Beaumont Provincial Park
About This Park
Beaumont Provincial Park lies within the Nechako Plateau bordered to the west and north by the Hazelton, Skeena and Omineca mountains.
The park offers a beautiful, sandy beach for swimming and sunbathing and a variety of facilities for water-oriented activities enhance visitor enjoyment.
Beaumont now offers walk-in sites with beach access. Each site is equipped with a fire ring and picnic table.
Established Date: February 16, 1960
Park Size: 178 hectares
Know Before You Go
- Safe swimming practices are a must! As no lifeguard is on duty, children should be watched at all times and solo swimming should be avoided.
- Boaters are cautioned to keep a close eye on the weather as Fraser Lake is subject to sudden, heavy winds which can transform the lake surface into dangerous whitecaps.
- Western Thatch Ants
Beaumont is home to a large population of Western Thatch Ants. You shouldn’t disturb Western Thatch Ant nests as they will bite and this could leave a stinging sensation on your skin. If this happens, wash the area around the bite. Please keep all food sealed and stored away when not in use. Use garbage and recycling bins to dispose of waste. If using a tent, please remember to keep the door closed.
Location and Maps
Maps and Brochures
Nature and Culture
- History: This park is rich in historical significance. Here, natives traversed well-used trails to trade with other settlements. Later, explorers and fur traders journeyed between Fort Fraser, Fort McLeod and Fort St. James on these same trails. Situated on the southeastern shores of Fraser Lake, the park occupies the site of historic Fort Fraser established by Simon Fraser in 1806. Originally known as Nadleh Whut'en, its site was chosen for its commanding view of the lake and summer breezes which kept the mosquitoes at bay. Beaumont Provincial Park was a gift of Captain E.G. Beaumont, a great benefactor of provincial parks. Besides Beaumont, two other parks were made possible through his generosity.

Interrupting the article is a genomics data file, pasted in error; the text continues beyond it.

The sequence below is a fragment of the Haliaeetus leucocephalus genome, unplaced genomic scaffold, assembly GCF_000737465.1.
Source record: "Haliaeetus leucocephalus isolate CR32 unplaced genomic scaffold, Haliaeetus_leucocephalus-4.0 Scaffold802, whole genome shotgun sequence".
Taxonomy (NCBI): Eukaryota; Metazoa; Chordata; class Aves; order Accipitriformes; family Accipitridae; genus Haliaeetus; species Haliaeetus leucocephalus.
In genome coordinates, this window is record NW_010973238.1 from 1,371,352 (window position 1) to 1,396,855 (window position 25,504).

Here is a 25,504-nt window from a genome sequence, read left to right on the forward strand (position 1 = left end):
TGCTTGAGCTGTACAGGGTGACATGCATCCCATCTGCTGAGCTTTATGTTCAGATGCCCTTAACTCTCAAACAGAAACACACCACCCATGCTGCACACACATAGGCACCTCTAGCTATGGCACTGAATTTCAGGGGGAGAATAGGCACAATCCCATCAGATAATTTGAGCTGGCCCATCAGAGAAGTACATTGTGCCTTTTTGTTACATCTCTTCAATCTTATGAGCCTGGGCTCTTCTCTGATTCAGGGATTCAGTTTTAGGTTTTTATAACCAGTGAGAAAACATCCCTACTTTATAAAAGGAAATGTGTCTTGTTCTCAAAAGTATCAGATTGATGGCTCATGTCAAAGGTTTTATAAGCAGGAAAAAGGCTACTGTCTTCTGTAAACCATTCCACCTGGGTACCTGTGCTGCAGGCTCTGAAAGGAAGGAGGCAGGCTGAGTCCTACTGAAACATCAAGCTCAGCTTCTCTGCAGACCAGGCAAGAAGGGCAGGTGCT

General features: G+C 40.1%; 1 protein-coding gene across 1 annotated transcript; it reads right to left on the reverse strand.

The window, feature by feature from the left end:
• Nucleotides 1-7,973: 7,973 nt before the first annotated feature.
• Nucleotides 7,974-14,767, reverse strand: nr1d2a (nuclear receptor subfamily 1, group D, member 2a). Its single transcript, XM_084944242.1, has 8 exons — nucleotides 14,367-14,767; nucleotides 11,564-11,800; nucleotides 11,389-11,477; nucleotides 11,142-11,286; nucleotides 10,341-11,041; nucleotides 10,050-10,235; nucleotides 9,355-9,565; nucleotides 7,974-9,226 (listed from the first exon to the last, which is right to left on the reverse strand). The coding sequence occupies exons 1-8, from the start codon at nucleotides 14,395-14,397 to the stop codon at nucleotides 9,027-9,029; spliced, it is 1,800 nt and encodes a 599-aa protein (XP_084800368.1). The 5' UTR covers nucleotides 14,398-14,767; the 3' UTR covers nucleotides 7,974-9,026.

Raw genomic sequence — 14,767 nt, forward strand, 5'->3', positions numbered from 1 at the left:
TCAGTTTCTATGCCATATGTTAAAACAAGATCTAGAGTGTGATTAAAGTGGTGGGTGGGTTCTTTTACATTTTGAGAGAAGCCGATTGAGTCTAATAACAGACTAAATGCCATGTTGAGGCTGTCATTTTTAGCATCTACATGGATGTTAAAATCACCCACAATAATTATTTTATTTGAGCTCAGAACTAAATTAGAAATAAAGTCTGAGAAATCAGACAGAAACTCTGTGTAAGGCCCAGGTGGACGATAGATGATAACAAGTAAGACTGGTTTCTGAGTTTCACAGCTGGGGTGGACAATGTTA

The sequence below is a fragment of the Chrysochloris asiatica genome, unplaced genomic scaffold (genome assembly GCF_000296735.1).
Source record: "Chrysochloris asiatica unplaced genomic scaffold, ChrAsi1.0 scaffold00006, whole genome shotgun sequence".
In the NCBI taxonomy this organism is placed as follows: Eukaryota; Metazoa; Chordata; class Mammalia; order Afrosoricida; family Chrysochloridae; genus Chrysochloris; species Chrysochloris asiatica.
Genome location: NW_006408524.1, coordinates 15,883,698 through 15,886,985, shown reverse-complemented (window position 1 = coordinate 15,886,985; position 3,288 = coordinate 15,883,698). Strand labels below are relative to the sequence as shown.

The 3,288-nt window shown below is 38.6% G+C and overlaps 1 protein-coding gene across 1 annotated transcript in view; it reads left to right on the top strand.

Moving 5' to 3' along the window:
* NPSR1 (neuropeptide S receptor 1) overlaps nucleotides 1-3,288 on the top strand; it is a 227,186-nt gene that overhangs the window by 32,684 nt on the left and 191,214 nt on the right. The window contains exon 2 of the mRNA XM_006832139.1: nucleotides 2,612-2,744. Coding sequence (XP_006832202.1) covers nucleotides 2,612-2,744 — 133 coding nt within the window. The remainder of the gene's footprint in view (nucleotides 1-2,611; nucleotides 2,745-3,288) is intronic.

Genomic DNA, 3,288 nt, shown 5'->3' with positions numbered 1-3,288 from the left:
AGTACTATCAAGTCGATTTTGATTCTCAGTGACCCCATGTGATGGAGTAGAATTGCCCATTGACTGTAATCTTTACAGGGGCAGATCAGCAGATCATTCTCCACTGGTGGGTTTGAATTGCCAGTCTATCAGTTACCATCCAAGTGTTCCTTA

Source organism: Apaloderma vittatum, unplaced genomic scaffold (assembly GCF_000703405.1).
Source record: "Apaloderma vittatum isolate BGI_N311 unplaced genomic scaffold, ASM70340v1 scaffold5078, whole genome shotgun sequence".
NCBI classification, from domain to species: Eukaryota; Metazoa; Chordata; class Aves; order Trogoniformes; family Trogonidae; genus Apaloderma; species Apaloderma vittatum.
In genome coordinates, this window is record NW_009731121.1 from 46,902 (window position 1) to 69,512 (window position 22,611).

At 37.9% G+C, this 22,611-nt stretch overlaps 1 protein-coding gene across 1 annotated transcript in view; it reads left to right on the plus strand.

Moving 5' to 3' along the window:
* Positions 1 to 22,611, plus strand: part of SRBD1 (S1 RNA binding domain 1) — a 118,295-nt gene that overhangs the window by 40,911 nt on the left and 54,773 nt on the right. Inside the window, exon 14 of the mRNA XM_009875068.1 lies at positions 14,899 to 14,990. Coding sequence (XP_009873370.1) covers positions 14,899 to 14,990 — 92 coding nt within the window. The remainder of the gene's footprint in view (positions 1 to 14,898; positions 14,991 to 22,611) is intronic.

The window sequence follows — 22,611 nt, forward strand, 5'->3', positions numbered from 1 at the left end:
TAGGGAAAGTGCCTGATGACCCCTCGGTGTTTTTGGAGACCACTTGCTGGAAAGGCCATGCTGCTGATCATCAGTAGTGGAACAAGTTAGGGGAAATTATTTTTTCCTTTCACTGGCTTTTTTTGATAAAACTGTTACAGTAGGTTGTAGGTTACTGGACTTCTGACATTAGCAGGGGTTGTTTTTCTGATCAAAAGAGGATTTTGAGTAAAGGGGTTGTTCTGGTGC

- Cultural Heritage: The Beaumont Park area is rich in cultural significance (refer to History section above).
- Conservation: Flowers, trees and shrubs are part of the park’s natural heritage, please don’t damage or remove them.
- Wildlife: Wildlife is abundant within the park. The marsh area represents ideal habitat for many species of birds and aquatic insects. It is a community in which every member has a distinct role to play and is depended upon by all the others. Birds often seen in the early morning at the marsh include the Redwing Blackbird, Canada Geese, Loons, and Warblers. Beaumont is also home to beavers, and you can view their work along the trail.